Long-term in vitro maintenance of neuromuscular junction activity of Drosophila larvae

Ryan Ball, Bin Xing, Philip Bonner, Joseph Shearer, Robin L. Cooper

Research output: Contribution to journalArticlepeer-review

15 Scopus citations


The larval Drosophila neuromuscular junction (NMJ) has proven to be an excellent system to test fundamental aspects of synaptic transmission, such as relationships among ion channel function, subtypes of glutamate receptors, and the functions of synaptic proteins in the presynaptic compartment. Recent advances in understanding bi-directional communication between nerves and muscles of Drosophila are helping uncover developmental as well as maintenance cues that could be applicable to all chemical synapses. The development of HL3 medium makes it possible to record synaptic responses at NMJs for prolonged periods of time. We demonstrate that media commonly used to culture CNS neurons and imaginal disks of Drosophila such as Schneider's and M3 completely block glutamatergic synaptic transmission at the NMJ. The depressed postsynaptic excitatory junction potentials (EJPs) partially recover from exposure to such media shortly after switching to the HL3 medium. Preliminary results from NMJs of filleted 3rd instar larvae for 4 days in vitro bathed in a modified HL3 medium show great promise. The resting membrane potential and the EJP amplitudes after 4 days in vitro are normal. These results demonstrate the possibility for chronic studies of developmental regulation in culture, which in some cases are impractical in the whole animal.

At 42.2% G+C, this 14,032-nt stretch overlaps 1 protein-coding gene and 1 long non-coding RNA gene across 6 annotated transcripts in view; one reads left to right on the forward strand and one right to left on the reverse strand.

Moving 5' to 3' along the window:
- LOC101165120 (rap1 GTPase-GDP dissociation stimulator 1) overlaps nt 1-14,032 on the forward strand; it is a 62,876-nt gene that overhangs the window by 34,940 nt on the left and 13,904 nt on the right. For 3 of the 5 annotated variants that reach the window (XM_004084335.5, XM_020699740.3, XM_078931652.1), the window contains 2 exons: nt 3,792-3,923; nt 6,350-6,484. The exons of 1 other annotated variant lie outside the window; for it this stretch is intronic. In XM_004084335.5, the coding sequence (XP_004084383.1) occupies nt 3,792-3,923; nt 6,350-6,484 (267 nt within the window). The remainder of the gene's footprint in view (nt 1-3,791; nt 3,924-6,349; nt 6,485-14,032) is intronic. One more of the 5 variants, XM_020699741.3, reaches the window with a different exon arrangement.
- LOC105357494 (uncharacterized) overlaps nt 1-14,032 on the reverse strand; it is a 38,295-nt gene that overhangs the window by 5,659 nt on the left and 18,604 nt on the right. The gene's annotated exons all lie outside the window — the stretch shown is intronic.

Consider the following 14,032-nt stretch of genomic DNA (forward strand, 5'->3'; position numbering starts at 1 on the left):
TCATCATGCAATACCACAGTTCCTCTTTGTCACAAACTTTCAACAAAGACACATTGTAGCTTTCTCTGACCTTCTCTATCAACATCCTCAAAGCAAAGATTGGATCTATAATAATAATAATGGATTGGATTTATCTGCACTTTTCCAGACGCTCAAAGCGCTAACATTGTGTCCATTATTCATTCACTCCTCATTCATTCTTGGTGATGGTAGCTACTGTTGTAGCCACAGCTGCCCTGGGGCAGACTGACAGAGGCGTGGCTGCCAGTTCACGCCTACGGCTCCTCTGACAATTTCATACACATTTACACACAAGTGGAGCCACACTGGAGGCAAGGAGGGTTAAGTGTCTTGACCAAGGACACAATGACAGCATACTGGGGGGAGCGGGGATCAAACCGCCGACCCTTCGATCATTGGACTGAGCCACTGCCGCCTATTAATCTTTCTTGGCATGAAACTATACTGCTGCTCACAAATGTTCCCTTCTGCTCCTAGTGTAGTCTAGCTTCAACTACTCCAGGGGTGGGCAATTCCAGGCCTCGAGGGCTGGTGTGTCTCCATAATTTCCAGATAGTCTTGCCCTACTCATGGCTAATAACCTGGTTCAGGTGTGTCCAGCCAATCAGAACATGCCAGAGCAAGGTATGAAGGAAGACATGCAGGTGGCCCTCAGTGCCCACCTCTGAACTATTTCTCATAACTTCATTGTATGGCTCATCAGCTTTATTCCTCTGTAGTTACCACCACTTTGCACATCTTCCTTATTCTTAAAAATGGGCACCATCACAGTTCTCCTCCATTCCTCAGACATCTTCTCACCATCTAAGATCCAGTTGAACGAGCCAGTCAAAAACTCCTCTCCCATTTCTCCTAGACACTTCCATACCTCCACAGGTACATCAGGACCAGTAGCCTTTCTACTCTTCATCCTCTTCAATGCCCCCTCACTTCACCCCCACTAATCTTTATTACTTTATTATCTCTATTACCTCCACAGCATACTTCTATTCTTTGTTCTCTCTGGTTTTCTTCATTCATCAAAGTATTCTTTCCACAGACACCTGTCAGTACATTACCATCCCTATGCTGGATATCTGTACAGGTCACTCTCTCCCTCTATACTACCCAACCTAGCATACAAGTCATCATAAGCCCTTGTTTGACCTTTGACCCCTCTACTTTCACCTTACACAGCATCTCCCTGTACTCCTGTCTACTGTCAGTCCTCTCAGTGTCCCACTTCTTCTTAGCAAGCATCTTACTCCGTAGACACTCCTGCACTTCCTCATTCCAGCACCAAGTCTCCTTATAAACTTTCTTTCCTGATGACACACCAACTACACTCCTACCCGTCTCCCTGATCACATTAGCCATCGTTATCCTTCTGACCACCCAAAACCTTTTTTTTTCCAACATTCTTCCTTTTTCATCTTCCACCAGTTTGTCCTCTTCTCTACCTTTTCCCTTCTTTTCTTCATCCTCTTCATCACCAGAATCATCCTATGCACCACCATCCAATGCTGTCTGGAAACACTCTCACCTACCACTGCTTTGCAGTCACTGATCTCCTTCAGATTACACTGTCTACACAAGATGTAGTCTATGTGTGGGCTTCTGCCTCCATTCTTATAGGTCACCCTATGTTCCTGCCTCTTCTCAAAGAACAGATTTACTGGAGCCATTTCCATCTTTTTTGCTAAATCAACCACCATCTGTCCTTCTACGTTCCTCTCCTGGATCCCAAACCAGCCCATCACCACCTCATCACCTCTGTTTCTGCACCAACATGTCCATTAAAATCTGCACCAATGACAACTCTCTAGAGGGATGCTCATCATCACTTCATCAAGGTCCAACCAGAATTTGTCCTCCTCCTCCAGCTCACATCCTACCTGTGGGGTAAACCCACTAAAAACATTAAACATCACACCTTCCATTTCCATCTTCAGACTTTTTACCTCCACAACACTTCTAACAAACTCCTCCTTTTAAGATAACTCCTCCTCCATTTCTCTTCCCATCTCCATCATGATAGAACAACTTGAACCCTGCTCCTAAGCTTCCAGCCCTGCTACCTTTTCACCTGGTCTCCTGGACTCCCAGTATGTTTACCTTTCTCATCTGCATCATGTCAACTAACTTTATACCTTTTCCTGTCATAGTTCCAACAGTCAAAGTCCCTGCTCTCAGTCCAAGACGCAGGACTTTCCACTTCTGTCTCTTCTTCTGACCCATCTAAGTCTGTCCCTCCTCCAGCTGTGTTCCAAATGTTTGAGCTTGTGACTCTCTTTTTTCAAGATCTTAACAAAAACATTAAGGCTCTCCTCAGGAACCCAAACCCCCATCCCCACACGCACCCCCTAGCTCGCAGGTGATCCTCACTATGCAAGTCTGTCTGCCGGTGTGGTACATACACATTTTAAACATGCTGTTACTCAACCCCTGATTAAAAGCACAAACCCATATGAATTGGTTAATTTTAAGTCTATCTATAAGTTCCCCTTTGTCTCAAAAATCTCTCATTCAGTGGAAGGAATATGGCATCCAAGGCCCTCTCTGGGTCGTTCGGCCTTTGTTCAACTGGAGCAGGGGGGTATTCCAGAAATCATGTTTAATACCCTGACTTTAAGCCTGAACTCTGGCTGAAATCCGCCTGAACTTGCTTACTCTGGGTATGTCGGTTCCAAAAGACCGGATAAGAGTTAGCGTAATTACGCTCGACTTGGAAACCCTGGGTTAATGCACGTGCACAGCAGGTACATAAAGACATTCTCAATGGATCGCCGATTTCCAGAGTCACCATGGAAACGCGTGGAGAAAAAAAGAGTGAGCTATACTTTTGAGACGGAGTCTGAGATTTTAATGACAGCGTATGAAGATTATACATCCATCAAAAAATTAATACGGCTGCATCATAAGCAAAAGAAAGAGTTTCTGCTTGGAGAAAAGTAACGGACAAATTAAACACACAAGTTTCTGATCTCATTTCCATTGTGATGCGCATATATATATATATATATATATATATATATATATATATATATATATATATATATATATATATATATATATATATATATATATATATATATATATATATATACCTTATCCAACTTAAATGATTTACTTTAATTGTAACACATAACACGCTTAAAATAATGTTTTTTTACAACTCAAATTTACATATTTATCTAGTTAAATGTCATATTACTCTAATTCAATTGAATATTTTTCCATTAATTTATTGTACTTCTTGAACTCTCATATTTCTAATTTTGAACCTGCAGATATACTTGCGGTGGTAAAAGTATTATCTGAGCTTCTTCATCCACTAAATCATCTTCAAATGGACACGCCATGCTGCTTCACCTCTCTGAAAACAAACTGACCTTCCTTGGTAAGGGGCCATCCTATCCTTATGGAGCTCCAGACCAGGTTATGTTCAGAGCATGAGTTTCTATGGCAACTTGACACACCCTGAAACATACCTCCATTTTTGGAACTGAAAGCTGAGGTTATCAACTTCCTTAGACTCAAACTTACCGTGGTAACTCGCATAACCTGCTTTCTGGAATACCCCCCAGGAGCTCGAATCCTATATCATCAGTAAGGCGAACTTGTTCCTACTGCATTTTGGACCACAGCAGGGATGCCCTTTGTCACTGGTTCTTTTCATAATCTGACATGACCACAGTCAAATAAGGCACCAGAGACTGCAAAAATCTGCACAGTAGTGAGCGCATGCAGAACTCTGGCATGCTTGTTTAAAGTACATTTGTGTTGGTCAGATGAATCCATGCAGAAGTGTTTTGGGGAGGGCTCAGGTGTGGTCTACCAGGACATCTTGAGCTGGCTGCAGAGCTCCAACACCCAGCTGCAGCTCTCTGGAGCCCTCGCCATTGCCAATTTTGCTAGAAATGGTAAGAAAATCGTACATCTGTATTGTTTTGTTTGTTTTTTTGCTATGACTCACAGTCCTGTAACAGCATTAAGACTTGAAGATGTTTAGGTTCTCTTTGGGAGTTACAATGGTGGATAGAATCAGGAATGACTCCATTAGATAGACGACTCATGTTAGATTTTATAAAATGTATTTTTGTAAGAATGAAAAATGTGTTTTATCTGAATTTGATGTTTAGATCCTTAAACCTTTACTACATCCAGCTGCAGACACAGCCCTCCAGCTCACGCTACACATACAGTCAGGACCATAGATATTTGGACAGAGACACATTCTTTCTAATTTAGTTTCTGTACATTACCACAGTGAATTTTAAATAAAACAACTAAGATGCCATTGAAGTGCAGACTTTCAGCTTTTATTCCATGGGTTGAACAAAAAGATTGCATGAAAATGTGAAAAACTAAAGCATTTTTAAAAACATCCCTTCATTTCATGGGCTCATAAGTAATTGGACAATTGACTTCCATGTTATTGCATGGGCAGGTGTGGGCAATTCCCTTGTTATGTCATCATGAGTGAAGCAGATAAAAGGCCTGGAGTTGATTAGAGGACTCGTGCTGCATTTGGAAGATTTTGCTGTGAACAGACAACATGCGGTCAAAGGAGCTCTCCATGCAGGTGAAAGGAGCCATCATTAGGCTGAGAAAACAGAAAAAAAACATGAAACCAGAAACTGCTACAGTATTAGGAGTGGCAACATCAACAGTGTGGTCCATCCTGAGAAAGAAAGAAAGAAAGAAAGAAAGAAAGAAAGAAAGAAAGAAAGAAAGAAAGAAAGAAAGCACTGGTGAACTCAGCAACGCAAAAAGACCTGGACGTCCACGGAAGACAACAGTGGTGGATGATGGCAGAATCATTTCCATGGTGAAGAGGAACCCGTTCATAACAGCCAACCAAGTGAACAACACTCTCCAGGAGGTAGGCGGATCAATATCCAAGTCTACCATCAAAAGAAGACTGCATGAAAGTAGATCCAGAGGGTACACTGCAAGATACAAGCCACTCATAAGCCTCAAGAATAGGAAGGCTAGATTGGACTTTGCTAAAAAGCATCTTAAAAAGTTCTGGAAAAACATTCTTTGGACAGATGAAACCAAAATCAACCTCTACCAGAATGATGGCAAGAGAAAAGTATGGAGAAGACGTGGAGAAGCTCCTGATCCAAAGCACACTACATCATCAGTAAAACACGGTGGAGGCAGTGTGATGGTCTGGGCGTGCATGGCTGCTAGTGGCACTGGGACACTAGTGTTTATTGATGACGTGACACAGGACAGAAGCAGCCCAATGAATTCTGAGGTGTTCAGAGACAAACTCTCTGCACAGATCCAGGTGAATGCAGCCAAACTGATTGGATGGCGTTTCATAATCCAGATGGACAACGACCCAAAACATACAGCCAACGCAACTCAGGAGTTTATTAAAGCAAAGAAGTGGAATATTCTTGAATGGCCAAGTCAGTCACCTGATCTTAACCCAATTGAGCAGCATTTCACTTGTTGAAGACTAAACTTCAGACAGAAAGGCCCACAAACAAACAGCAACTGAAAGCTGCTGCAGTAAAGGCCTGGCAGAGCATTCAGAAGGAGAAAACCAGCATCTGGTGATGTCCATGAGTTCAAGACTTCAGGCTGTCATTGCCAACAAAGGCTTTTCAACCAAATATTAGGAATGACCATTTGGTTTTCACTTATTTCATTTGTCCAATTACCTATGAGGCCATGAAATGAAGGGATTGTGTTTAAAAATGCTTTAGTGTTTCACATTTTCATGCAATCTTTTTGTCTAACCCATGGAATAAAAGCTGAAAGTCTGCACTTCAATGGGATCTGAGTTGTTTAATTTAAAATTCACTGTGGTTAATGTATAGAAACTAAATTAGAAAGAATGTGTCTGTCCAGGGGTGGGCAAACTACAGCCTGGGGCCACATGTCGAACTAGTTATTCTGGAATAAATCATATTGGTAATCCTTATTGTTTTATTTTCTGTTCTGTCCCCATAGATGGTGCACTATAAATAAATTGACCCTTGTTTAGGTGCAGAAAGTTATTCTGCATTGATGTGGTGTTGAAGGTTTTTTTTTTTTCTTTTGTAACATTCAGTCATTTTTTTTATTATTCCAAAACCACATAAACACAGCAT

Original languageEnglish
Pages (from-to)247-255
Number of pages9
JournalComparative Biochemistry and Physiology - A Molecular and Integrative Physiology
Issue number2
StatePublished - Feb 1 2003

Bibliographical note

Funding Information:
Funding was provided by a University of Kentucky Summer Fellowship for undergraduates (RB) and in part by NSF grants IBN-9808631 (RLC) and NSF-ILI-DUE 9850907 (RLC). Illustrations were provided by the courtesy of Ms Hye Won Cooper. Appreciation is given to Dr Grace Jones (Univ. of KY) for initial help in the use of a culture hood.


  • Behavior
  • Development
  • Neuromuscular junction
  • Neurotransmission

ASJC Scopus subject areas

  • Biochemistry
  • Physiology
  • Molecular Biology


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